When Jonathan Larson tragically died at age 35 on the same morning that his musical Rent began preview performances Off-Broadway, the world lost one of its most brilliant and groundbreaking musical theater composers. Following Larson’s death in 1996, Rent went on to become one of the most universally acclaimed and commercially successful musicals of all time. Along with tick, tick… BOOM!, it is one of only two pieces of Larson’s work that has been preserved in the form of cast recordings. Until now.
Available now digitally (and physically on June 14 as part of a collectible 40-page hardbound book), The Jonathan Larson Project is a brand new album of never-before-heard songs written by Larson. Released by Ghostlight Records, this collection features songs from never-produced shows like 1984 and Superbia, numbers that were cut from Rent and tick, tick… BOOM! and an array of standalone tracks.
The five-person cast of The Jonathan Larson Project includes Andy Mientus, best known for Broadway revivals of Les Misérables and Spring Awakening and television shows such as SMASH and The Flash. To celebrate the digital release of The Jonathan Larson Project, I caught up with the 32-year-old Mientus about all things Jonathan Larson, his own writing, career highlights and more.
ALEX NAGORSKI: The Jonathan Larson Project began as a concert at 54 Below. How did you and the rest of the cast come together to bring these lost works to life?
ANDY MIENTUS: We were all handpicked by the show’s director/curator, Jennifer Ashley Tepper, for which I’m endlessly grateful. Jen and I had geeked out about Jonathan Larson many times over the years and so when I heard she was putting this together, I wanted to be a part of it desperately. But I also didn’t want to reach out and express my interest because I wanted her to cast who she wanted to cast without our friendship clouding her vision. Luckily, she called anyway and I was over the moon.
What’s the wildest part about originating never-before-heard music written by Jonathan Larson?
I wore out my cast albums of Rent and tick, tick… BOOM! in middle and high school. They were my prime examples of the kinds of shows I wanted to be in and the kind of sound I wanted my voice to make. For obvious reasons, I always thought of premiering and recording new Larson material as totally impossible. If my thirteen-year-old self could have known that there would someday be a third Larson cast album and that he would be a soloist on it, I think he would have hid under the bed.
Even before this project, how formative has Larson’s work been on your own journey as a musical theater performer?
Like so many performers of my generation, Rent was the gateway. It was the first professional musical I ever saw, on tour in Pittsburgh. From then on, when I saw other musicals, I always wondered why they weren’t as current, political, or musically accessible. Rent completely set my theater taste for life.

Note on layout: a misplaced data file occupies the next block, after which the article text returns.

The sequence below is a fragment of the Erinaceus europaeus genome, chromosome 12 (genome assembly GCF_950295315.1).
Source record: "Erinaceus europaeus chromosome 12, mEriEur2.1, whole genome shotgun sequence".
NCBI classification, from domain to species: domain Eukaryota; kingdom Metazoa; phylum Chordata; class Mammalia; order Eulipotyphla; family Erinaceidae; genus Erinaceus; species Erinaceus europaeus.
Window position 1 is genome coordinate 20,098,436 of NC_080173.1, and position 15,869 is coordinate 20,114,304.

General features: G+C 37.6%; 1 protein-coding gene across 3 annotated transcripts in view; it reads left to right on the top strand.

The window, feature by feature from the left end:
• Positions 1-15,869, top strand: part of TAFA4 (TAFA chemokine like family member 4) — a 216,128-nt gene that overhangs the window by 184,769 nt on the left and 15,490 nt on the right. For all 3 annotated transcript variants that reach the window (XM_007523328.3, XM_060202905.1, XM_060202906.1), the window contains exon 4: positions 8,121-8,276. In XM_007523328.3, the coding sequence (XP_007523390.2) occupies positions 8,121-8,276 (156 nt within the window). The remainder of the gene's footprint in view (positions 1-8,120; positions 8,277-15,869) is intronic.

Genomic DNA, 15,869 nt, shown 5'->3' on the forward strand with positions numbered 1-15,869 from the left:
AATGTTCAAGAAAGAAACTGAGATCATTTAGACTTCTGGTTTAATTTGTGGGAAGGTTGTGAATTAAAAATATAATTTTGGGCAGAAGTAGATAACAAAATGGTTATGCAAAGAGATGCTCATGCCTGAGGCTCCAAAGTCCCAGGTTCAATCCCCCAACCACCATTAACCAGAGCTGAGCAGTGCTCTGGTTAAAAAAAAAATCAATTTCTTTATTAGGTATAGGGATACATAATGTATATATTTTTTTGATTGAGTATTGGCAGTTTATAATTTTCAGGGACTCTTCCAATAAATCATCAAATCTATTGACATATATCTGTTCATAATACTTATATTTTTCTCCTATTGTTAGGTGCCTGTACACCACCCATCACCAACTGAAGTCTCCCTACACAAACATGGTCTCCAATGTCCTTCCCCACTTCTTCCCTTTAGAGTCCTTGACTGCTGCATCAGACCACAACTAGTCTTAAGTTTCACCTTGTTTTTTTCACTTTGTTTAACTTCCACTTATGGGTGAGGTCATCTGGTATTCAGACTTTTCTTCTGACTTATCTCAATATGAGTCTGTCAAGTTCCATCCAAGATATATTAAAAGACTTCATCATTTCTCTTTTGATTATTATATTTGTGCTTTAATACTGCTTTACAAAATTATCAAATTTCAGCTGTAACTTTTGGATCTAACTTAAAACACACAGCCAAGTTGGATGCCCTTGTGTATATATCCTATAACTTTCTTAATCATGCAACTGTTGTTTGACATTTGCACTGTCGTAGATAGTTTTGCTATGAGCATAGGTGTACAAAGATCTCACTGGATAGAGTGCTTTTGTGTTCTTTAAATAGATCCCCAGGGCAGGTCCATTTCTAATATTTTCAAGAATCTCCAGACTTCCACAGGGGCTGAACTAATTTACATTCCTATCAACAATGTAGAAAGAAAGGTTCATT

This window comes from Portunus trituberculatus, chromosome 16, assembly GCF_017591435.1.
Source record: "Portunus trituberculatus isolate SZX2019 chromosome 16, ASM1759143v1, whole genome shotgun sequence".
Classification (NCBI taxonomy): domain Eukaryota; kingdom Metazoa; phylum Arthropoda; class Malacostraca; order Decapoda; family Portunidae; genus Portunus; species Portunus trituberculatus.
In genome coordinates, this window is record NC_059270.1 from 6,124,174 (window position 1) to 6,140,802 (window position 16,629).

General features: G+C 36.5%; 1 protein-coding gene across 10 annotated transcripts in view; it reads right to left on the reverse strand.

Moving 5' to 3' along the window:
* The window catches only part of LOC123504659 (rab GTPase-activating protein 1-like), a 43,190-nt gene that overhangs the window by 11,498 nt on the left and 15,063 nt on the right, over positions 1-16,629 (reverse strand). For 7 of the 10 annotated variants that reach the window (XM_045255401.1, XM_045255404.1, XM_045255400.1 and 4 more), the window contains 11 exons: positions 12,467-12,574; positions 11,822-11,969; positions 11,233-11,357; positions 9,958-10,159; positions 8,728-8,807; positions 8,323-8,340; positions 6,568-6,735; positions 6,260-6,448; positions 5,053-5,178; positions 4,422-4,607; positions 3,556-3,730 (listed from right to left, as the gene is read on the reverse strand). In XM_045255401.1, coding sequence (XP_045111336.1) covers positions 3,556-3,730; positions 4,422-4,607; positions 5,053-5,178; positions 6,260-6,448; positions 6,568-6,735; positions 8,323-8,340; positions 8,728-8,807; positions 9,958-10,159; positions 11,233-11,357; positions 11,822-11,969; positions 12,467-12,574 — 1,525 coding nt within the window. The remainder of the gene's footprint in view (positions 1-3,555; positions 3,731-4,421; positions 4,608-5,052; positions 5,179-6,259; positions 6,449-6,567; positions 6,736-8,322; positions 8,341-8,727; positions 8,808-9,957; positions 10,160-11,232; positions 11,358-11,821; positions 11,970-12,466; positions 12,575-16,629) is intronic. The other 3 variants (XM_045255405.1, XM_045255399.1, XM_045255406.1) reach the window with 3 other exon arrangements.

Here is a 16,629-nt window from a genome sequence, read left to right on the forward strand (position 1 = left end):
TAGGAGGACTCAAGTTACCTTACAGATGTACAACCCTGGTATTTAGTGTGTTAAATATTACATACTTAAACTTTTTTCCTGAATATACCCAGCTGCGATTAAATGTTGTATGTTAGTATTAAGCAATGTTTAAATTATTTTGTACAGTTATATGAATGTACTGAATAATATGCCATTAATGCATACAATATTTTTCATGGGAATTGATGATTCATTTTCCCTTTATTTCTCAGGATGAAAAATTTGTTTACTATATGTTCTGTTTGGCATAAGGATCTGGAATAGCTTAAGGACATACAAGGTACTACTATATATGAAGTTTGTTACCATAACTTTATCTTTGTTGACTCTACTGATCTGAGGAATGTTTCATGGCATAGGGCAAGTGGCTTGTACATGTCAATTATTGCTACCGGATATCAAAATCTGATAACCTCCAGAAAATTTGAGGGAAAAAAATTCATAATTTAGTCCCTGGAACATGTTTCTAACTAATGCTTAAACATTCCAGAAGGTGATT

Beyond Jonathan’s influence in my performing, seeing Rent so early provided me with representation I didn’t know I needed. It was my first time seeing bisexuality and gender fluidity treated with respect in any medium. I saw myself in his work before I knew myself.
One of your solos, “Valentine’s Day,” was originally written to be included in the Rent score but was ultimately cut from the final version of the musical. You described the song as “my favorite song I’ve ever gotten to sing in any show.” Can you please elaborate a bit about why that is?
I grew up in a household filled with music – classic rock, folk, soul, country, new wave, ‘90s alternative – but not musical theater. My parents just weren’t into it. So when I was a kid, I wanted to sound like Springsteen or Morrissey or The Replacements and that’s still how I sing when I’m in the shower or when singing original music. When I heard “Valentine’s Day,” which sounds straight off of late ‘80s/early ‘90s college radio, I got so excited to apply those early influences to theater music.
I also think this song does what the best musical theater songs do, which is seduce the listener with a catchy, accessible melody while telling a clear and impactful story. The lyrics paint a whole world and very distinct characters, while the “v-v-v” hook is as catchy as any pop song I’ve ever heard.
Larson wrote your other solo, “SOS,” for his first major musical – an adaptation of George Orwell’s 1984. While the rest of the music that he wrote for 1984 was more traditional than his later work, this song tips its hat to the pop-rock influence that he later became known for. As both a fan of his and as a performer, what are the most rewarding aspects of getting to record one of Larson’s earliest compositions?
I cried when I first heard his demo of it. He sounds soyoung on it and while it’s a character-specific song in a book musical, toward the end of the song, it really seems like the character becomes Jonathan himself – wondering what he is writing and if it matters, before determining that “it does, in 1984.”
Because Rent was what brought me to theater, it seemed like Jonathan’s music had just always existed and that he was this mythic figure. But hearing that demo, I could really picture him more clearly than ever as a frustrated young artist braving New York and his own self-doubt. He reminds me of my friends and myself on that recording. And I think a lot about it laying dormant for years on a cassette tape in the bottom of a box in the Library of Congress. To be the one to breathe life into it again after all these years is an overwhelming honor.
The album closes with “Piano,” an ensemble number that has never before been publicly performed or recorded. Why is this the perfect song to end the record with and what does it mean to you to be part of the recording that introduces this standalone theater song to the world?
Across the album, you get so much of Jonathan’s range – the rock-inflected musical theater we know him for, but also character songs, comedy, environmental anthems and radio-ready pop. You hear his rage, frustration, exuberance and humor. It’s clear that he felt very deeply and that he processed those feelings in his music. For all of the musical and lyrical fireworks on the album, to end with a stark, simple, universal song about a writer’s relationship to his instrument feels right. And that the song is so obscure, nearly lost to time, is a reminder of what Jennifer accomplished with her work in pulling these songs together and getting them out into the world.